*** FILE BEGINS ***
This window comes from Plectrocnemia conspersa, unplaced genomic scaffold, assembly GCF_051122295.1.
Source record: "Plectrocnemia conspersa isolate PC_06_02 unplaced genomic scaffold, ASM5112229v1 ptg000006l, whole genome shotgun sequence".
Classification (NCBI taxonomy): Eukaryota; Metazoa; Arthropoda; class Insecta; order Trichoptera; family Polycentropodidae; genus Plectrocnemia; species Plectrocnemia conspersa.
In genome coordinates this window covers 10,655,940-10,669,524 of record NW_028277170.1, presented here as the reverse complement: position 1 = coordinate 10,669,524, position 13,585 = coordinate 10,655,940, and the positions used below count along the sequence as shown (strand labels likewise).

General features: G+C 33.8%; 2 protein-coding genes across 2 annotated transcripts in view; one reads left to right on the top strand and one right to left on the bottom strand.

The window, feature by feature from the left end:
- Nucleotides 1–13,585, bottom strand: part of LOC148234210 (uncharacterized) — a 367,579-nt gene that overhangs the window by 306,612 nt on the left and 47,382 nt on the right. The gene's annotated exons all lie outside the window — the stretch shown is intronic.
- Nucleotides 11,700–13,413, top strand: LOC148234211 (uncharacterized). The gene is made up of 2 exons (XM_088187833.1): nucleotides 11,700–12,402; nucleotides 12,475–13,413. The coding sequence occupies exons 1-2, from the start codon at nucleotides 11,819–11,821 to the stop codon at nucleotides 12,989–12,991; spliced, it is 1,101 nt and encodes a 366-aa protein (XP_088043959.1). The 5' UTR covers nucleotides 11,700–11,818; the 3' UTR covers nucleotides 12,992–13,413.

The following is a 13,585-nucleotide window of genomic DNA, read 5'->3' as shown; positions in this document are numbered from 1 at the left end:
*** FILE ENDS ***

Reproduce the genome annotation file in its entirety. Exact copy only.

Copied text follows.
This window comes from Plectrocnemia conspersa, unplaced genomic scaffold, assembly GCF_051122295.1.
Source record: "Plectrocnemia conspersa isolate PC_06_02 unplaced genomic scaffold, ASM5112229v1 ptg000006l, whole genome shotgun sequence".
Classification (NCBI taxonomy): Eukaryota; Metazoa; Arthropoda; class Insecta; order Trichoptera; family Polycentropodidae; genus Plectrocnemia; species Plectrocnemia conspersa.
In genome coordinates this window covers 10,655,940-10,669,524 of record NW_028277170.1, presented here as the reverse complement: position 1 = coordinate 10,669,524, position 13,585 = coordinate 10,655,940, and the positions used below count along the sequence as shown (strand labels likewise).

General features: G+C 33.8%; 2 protein-coding genes across 2 annotated transcripts in view; one reads left to right on the top strand and one right to left on the bottom strand.

The window, feature by feature from the left end:
- Nucleotides 1–13,585, bottom strand: part of LOC148234210 (uncharacterized) — a 367,579-nt gene that overhangs the window by 306,612 nt on the left and 47,382 nt on the right. The gene's annotated exons all lie outside the window — the stretch shown is intronic.
- Nucleotides 11,700–13,413, top strand: LOC148234211 (uncharacterized). The gene is made up of 2 exons (XM_088187833.1): nucleotides 11,700–12,402; nucleotides 12,475–13,413. The coding sequence occupies exons 1-2, from the start codon at nucleotides 11,819–11,821 to the stop codon at nucleotides 12,989–12,991; spliced, it is 1,101 nt and encodes a 366-aa protein (XP_088043959.1). The 5' UTR covers nucleotides 11,700–11,818; the 3' UTR covers nucleotides 12,992–13,413.

The following is a 13,585-nucleotide window of genomic DNA, read 5'->3' as shown; positions in this document are numbered from 1 at the left end: